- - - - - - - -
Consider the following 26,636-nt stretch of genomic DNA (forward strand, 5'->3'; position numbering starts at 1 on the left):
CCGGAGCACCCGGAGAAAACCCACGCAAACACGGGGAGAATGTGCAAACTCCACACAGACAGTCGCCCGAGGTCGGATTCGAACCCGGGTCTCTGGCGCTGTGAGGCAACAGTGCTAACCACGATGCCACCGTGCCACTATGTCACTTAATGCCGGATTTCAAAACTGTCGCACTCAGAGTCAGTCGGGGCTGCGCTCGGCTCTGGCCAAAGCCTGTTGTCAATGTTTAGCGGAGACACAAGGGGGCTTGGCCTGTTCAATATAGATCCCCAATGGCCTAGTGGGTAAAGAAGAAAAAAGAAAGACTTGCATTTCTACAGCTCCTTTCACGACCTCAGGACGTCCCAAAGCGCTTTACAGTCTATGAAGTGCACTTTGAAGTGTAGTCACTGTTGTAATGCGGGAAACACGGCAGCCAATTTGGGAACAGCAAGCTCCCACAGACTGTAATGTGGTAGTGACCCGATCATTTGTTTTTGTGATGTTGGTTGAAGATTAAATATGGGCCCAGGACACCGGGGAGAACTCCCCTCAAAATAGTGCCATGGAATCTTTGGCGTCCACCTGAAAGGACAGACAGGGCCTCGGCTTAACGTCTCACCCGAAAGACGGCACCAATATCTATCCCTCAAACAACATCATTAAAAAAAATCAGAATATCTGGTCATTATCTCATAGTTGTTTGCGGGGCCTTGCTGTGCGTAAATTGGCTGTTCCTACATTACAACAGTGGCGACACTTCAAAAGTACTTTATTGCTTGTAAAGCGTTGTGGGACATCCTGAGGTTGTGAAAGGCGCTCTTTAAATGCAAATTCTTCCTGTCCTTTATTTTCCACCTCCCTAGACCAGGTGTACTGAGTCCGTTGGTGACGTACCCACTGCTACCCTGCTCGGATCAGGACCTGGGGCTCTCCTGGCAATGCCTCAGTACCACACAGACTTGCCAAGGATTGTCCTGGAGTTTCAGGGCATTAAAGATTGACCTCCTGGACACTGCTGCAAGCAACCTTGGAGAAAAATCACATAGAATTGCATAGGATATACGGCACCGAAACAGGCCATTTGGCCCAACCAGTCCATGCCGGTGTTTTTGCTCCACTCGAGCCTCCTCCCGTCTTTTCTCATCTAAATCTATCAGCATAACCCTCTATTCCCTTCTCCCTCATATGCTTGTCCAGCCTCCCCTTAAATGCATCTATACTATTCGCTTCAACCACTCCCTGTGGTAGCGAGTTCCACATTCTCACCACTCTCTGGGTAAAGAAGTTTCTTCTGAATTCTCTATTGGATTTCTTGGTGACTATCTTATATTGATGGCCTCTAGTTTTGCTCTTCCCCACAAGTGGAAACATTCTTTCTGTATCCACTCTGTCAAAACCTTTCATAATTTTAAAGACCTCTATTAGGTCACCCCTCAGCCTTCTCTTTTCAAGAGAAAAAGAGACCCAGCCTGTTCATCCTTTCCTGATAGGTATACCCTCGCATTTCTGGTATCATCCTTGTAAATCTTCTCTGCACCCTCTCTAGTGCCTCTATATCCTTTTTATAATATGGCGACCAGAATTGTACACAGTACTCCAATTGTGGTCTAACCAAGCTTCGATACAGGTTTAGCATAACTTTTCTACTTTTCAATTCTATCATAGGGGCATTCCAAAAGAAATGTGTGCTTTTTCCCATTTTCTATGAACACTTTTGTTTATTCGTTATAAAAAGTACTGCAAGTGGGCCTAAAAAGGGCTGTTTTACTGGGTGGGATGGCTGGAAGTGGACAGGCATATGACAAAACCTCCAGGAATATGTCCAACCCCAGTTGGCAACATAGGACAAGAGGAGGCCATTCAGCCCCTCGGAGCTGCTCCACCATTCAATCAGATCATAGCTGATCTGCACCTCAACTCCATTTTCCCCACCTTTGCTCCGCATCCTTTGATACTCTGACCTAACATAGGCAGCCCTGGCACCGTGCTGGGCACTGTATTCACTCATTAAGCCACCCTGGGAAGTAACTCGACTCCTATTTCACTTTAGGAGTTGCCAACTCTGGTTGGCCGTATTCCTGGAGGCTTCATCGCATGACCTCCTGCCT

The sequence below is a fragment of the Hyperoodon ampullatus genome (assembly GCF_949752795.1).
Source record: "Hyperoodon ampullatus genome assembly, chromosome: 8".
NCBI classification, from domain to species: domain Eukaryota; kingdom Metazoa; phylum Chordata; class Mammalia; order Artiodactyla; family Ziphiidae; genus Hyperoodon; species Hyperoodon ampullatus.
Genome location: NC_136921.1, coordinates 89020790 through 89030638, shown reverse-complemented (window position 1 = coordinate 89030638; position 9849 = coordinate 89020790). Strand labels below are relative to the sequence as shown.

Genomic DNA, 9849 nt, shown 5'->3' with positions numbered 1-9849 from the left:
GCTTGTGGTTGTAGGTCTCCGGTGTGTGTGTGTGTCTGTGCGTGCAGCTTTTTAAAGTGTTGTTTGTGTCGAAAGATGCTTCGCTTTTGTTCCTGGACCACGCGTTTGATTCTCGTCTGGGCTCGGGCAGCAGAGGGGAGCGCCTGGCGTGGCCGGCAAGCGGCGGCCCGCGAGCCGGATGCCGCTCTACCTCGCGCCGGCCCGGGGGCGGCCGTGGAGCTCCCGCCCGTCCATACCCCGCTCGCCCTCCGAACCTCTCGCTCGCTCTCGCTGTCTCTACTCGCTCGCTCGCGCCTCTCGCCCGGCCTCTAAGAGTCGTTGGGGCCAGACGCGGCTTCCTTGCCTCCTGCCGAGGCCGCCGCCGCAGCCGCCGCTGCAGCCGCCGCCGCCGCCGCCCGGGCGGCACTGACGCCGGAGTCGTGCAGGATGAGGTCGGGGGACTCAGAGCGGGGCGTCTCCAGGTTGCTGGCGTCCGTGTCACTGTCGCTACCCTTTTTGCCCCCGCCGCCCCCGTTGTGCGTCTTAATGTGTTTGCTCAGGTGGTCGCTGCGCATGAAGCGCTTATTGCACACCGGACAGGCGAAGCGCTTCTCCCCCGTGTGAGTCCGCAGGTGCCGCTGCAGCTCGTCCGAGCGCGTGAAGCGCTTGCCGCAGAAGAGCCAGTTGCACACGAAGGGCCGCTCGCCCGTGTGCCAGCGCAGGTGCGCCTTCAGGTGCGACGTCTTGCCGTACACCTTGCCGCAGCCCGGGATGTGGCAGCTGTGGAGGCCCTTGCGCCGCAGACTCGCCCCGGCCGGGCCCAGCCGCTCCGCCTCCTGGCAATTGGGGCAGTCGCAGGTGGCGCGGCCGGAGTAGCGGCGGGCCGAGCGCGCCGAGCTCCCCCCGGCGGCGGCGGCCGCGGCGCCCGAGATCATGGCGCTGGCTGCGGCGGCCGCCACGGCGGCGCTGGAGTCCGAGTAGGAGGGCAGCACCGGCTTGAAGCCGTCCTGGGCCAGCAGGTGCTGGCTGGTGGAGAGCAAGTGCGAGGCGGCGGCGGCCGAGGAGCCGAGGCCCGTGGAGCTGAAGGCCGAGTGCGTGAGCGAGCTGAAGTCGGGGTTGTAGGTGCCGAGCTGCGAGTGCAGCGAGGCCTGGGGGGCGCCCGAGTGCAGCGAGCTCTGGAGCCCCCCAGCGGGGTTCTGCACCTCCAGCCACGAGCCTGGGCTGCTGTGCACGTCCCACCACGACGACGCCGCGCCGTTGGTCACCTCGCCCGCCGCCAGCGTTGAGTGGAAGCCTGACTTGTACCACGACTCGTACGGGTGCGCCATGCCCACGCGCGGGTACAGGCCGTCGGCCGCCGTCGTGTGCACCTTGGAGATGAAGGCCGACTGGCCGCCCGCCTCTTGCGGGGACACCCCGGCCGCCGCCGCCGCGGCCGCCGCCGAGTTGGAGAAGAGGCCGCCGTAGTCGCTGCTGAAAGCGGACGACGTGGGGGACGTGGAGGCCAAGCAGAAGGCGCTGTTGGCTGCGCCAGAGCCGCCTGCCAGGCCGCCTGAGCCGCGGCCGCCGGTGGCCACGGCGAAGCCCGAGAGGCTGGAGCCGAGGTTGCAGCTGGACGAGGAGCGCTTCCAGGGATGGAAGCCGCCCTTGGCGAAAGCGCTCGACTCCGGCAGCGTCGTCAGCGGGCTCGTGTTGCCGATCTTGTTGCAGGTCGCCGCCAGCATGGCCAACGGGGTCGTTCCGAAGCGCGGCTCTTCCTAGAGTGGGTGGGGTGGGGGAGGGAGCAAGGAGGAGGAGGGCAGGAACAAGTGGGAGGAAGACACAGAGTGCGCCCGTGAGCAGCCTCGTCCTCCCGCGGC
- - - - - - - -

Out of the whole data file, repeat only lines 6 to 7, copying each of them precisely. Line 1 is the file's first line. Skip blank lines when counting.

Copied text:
Genome location: NC_136921.1, coordinates 89020790 through 89030638, shown reverse-complemented (window position 1 = coordinate 89030638; position 9849 = coordinate 89020790). Strand labels below are relative to the sequence as shown.

Genomic DNA, 9849 nt, shown 5'->3' with positions numbered 1-9849 from the left: